Brighton Festival: The Nature of Why smashes down barriers between audience and performers

The Nature of Why at the Brighton Dome. Photo by Xaxier Clarke SUS-190905-004325001
The Nature of Why at the Brighton Dome. Photo by Xaxier Clarke SUS-190905-004325001

Artists, composers and performers are increasingly keen to label their work immersive but few can manage to attain the experience achieved by the Nature of Why at the Brighton Dome on Sunday (May 5).

The lucky few who attended the two evening shows will have felt a previously unimaginable level of involvement, gained from their presence on the stage and their interaction with the musicians and performers.

The Nature of Why at the Brighton Dome. Photo by Xaxier Clarke SUS-190905-004338001

The Nature of Why at the Brighton Dome. Photo by Xaxier Clarke SUS-190905-004338001

Right from the start it was clear that it was going to be something special as the visibly-relaxed musicians from the Paraorchestra padded barefoot around the Dome bar just minutes before the supposed start of the show.

Soon after the audience milled into the Dome but were kept to the back of the theatre as an explanation was given about structure of the evening’s performance.

We were told the production was inspired by Nobel prize-winning theoretical physicist, Richard Feynman, a man who always dared to ask: why?

Festival goers were told they would be up close and personal with the talent on stage and we were encouraged to explore the stage and not to miss out on a thing, but also to remain mindful of everyone else around us.

The Nature of Why at the Brighton Dome. Photo by Xaxier Clarke SUS-190905-004350001

The Nature of Why at the Brighton Dome. Photo by Xaxier Clarke SUS-190905-004350001

Immediately after, following a great many visits to the Dome, I found myself in unchartered territory, walking, with the rest of the audience, around the side of the auditorium, towards the stage.

Members of the on-stage troupe were already among us as we made the short journey and began to sing and chant.

After passing through hitherto forbidden doors, we were on the stage, together with the musicians and dancers, who were already in game mode and whipping up the atmosphere for the expectant, and slightly nervous interlopers.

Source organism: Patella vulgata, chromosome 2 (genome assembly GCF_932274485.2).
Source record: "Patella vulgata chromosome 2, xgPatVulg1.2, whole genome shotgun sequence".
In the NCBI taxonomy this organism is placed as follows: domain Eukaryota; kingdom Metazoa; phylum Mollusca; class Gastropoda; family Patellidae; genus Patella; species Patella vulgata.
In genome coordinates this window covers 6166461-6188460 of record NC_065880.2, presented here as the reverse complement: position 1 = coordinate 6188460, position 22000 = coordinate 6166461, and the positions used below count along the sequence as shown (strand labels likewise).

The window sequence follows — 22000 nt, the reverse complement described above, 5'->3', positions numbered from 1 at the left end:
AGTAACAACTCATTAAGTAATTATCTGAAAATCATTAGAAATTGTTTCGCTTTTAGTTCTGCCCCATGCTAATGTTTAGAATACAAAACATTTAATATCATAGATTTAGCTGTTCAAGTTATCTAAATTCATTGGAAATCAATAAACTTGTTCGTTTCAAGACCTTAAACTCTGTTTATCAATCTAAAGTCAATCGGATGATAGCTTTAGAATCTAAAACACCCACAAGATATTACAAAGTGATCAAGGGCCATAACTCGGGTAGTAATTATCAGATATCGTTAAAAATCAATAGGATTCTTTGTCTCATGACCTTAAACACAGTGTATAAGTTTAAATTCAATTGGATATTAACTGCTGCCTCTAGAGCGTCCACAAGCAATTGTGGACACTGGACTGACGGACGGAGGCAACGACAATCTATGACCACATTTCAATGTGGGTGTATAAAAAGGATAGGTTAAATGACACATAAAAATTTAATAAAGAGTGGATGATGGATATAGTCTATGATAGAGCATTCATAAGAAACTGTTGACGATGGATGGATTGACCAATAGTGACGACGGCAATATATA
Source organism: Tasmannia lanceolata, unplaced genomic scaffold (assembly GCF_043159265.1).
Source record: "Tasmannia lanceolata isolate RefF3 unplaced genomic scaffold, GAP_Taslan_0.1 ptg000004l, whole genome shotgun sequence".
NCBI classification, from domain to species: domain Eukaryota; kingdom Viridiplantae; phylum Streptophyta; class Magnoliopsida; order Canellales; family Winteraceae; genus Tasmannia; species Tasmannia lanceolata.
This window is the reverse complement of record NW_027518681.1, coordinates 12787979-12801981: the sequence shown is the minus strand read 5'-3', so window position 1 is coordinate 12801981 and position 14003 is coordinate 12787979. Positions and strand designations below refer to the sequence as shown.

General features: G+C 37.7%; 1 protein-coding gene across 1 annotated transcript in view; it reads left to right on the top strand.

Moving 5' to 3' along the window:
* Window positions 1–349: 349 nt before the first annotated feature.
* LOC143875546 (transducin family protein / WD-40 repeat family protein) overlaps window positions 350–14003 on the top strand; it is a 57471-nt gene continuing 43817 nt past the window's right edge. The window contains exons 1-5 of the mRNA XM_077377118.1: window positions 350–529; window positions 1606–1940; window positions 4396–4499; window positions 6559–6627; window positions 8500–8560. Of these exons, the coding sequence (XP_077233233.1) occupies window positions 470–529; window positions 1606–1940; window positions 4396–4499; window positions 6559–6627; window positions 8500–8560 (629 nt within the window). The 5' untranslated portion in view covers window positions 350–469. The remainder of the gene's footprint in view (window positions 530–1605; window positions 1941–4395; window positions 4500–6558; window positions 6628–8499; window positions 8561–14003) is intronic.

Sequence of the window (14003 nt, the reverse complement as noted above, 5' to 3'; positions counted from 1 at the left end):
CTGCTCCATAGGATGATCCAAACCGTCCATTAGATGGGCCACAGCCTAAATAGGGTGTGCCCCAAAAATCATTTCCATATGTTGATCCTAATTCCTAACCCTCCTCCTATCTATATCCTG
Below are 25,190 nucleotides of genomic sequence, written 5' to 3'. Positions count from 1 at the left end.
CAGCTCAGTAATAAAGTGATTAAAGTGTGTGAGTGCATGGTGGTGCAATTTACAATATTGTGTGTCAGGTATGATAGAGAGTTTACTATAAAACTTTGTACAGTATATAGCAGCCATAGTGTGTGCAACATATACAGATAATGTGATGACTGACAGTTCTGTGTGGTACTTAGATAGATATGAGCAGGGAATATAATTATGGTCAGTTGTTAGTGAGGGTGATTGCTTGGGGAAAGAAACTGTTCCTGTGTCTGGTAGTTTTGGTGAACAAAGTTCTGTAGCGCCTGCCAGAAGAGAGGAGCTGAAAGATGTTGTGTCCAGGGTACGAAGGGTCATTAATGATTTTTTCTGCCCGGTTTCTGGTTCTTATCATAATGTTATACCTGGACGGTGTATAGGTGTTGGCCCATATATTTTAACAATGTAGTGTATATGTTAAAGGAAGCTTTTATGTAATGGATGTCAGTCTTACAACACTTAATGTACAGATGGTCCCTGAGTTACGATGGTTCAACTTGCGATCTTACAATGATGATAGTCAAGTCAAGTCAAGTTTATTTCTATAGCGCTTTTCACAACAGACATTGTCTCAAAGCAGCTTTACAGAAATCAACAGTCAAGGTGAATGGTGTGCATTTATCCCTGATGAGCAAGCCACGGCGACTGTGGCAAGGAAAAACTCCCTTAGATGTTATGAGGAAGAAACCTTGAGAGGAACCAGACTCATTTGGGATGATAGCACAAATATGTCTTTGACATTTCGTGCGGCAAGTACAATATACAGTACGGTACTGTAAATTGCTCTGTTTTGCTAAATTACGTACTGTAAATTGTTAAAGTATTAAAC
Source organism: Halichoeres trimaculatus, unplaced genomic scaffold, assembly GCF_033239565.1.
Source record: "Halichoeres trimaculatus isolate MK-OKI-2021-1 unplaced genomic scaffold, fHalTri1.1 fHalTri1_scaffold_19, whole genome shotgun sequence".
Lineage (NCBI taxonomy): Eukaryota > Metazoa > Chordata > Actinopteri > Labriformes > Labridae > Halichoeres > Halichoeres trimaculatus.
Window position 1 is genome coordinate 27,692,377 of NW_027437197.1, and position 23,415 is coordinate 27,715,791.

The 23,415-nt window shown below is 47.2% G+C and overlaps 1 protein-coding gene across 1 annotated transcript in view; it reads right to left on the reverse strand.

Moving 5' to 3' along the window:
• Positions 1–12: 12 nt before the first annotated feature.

I have to confess I took a moment to soak it up. It’s unlikely I’ll end up on that stage again in a hurry, and I looked torwards my usual position in the seats, and took some time to think about all those who’d taken in that view in the past.

The Nature of Why at the Brighton Dome. Photo by Xaxier Clarke SUS-190905-004425001

The Nature of Why at the Brighton Dome. Photo by Xaxier Clarke SUS-190905-004425001

But the introspection didn’t last long, and couldn’t possibly, given the sight and sounds around us.

The live score, composed by Will Gregory (he of Goldfrapp and many other musical endeavours), began gently in a repetitive style, which had echoes of Steve Reich’s minimalist music.

It took a while to take everything in. Initially I saw a smiling electric guitarist with an impressive amount of effects pedals, then I spotted the show’s four dancers, who would soon be performing dizzying movements, but at first seemed to be getting their bearings and wandering among the spectators.

As the sounds began to build I belatedly noticed the main bank of musicians, including a string section and conductor, towards the front of the stage.

The Nature of Why at the Brighton Dome. Photo by Xaxier Clarke SUS-190905-004436001

The Nature of Why at the Brighton Dome. Photo by Xaxier Clarke SUS-190905-004436001

The pre-show warnings had been vindicated, this wasn’t Later with Jools Holland and if you stood still stroking your chin, you’d miss out.

Photos of the stage mise-en-scène really don’t do justice to the constant evolving dynamics of the dancers, nor their proximity and intimacy with the audience.

Their athleticism and energy was astonishing, and seeing them just inches away showed their intensity and wild expression of the dance,

At times the dancers would, literally, lean on those spectating, or take their hands and dance with them.

Some of those spectators, who I’m sure were still enjoying the show, had a look of fear in their eyes and gave the impression they would rather donate a kidney than do too much dancing.

But that was fine because there were enough game, loose limbed and elegant volunteers who took up that offer and made their own contribution to the performance.

It was also a very different experience to feel the music at such close quarters. The vibrations of the double bass and the irresistible rhythm of the percussion and drums.

As proceedings built, all too soon, to a loud climax, sleigh bells and other percussive instruments were handed out to willing audience hands.

There were, unsurprisingly, smiles all round at the end of the show and the crowded stage showed no immediate sign of emptying, as conversations sparked into life.

The event will stay in the minds of everyone who shared the stage with the performers of this fascinating and remarkable show.